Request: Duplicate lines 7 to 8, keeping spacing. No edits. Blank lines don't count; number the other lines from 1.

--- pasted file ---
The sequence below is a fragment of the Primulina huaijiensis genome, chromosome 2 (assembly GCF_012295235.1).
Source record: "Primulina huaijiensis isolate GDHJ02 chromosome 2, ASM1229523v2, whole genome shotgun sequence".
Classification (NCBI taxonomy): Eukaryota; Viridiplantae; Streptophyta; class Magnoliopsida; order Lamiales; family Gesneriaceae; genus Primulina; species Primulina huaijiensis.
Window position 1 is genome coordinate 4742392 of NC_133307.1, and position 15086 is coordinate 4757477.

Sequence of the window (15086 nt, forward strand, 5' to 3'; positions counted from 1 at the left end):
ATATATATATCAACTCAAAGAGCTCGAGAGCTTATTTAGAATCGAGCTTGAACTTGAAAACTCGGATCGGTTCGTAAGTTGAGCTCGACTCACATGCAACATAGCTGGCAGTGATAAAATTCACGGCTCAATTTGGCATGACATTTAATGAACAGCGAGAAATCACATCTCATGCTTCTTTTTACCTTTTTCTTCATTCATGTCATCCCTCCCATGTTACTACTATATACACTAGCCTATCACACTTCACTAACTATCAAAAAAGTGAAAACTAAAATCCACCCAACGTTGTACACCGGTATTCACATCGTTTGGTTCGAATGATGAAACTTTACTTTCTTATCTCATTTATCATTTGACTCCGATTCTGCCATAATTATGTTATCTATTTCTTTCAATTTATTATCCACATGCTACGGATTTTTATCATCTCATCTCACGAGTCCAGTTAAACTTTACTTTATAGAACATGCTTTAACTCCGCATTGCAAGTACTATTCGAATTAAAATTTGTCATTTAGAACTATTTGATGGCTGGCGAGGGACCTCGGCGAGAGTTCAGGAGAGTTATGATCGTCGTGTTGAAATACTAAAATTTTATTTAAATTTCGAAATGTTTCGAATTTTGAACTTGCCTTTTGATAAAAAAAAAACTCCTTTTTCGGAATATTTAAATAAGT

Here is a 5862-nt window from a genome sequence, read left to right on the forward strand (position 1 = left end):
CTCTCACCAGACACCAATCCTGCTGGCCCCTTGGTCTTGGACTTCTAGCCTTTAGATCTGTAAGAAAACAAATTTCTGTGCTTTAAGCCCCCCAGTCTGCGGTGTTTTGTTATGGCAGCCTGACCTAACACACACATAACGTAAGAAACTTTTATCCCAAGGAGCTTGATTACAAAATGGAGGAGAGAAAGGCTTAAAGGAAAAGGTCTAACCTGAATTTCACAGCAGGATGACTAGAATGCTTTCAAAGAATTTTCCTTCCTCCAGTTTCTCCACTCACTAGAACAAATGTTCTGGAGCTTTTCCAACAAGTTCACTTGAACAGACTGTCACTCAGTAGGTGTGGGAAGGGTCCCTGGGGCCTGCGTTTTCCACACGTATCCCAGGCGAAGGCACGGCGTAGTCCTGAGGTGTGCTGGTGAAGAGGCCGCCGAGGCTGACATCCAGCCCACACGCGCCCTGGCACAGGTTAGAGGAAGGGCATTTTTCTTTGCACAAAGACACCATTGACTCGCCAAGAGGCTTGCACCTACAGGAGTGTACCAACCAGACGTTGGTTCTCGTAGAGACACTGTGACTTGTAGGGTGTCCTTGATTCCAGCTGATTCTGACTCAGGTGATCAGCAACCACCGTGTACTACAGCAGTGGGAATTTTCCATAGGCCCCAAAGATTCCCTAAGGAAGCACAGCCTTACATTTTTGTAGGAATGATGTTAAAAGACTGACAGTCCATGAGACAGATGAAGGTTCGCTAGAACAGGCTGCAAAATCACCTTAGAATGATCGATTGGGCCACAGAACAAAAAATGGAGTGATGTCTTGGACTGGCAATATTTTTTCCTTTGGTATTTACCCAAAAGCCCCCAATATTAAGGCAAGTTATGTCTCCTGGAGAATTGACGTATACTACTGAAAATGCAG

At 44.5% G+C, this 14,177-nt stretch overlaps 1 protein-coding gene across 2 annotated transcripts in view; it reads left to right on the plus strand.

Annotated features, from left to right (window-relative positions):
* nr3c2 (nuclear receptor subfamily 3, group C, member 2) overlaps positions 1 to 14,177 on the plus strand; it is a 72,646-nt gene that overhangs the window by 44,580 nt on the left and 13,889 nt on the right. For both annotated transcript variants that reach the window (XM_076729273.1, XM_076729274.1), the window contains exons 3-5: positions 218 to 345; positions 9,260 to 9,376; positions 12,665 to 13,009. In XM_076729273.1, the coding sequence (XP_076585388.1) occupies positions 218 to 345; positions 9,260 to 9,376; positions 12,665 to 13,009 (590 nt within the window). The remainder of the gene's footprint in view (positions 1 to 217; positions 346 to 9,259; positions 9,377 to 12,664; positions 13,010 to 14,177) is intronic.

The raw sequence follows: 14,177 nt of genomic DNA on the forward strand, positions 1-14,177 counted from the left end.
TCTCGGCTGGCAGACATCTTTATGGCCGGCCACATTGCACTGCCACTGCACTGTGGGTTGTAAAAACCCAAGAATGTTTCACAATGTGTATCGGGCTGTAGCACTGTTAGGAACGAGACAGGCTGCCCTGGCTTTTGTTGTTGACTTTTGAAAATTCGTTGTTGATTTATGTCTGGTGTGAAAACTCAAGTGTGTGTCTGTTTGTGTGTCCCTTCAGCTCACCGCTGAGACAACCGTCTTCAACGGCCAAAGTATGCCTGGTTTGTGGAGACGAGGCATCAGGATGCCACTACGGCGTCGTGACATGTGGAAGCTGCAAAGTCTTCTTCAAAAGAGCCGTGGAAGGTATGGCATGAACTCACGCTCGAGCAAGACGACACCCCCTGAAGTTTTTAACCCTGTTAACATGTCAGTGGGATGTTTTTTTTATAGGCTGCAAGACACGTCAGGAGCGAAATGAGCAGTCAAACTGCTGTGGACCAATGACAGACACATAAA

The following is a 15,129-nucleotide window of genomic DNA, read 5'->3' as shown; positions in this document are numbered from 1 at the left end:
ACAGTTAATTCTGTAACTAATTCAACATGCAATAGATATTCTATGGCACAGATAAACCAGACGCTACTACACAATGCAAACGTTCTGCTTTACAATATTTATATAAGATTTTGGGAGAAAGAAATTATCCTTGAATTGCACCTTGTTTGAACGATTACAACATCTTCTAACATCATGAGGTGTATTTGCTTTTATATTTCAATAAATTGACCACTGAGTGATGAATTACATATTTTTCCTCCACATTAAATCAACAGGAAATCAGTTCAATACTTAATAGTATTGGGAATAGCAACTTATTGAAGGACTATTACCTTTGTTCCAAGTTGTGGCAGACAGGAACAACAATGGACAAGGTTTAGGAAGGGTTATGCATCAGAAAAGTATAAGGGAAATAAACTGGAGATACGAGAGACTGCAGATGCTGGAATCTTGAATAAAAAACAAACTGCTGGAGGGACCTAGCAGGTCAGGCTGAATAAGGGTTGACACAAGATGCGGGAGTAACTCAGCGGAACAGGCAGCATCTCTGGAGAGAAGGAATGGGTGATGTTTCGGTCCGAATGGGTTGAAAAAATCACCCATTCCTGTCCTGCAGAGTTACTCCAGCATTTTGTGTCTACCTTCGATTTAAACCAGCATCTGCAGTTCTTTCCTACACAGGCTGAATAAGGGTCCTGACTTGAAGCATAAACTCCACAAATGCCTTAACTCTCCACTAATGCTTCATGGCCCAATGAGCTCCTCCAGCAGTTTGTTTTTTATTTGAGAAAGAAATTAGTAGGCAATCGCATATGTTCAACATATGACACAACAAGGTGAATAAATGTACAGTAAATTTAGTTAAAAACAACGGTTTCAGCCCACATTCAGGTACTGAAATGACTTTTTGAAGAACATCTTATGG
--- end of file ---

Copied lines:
Here is a 5862-nt window from a genome sequence, read left to right on the forward strand (position 1 = left end):
CTCTCACCAGACACCAATCCTGCTGGCCCCTTGGTCTTGGACTTCTAGCCTTTAGATCTGTAAGAAAACAAATTTCTGTGCTTTAAGCCCCCCAGTCTGCGGTGTTTTGTTATGGCAGCCTGACCTAACACACACATAACGTAAGAAACTTTTATCCCAAGGAGCTTGATTACAAAATGGAGGAGAGAAAGGCTTAAAGGAAAAGGTCTAACCTGAATTTCACAGCAGGATGACTAGAATGCTTTCAAAGAATTTTCCTTCCTCCAGTTTCTCCACTCACTAGAACAAATGTTCTGGAGCTTTTCCAACAAGTTCACTTGAACAGACTGTCACTCAGTAGGTGTGGGAAGGGTCCCTGGGGCCTGCGTTTTCCACACGTATCCCAGGCGAAGGCACGGCGTAGTCCTGAGGTGTGCTGGTGAAGAGGCCGCCGAGGCTGACATCCAGCCCACACGCGCCCTGGCACAGGTTAGAGGAAGGGCATTTTTCTTTGCACAAAGACACCATTGACTCGCCAAGAGGCTTGCACCTACAGGAGTGTACCAACCAGACGTTGGTTCTCGTAGAGACACTGTGACTTGTAGGGTGTCCTTGATTCCAGCTGATTCTGACTCAGGTGATCAGCAACCACCGTGTACTACAGCAGTGGGAATTTTCCATAGGCCCCAAAGATTCCCTAAGGAAGCACAGCCTTACATTTTTGTAGGAATGATGTTAAAAGACTGACAGTCCATGAGACAGATGAAGGTTCGCTAGAACAGGCTGCAAAATCACCTTAGAATGATCGATTGGGCCACAGAACAAAAAATGGAGTGATGTCTTGGACTGGCAATATTTTTTCCTTTGGTATTTACCCAAAAGCCCCCAATATTAAGGCAAGTTATGTCTCCTGGAGAATTGACGTATACTACTGAAAATGCAG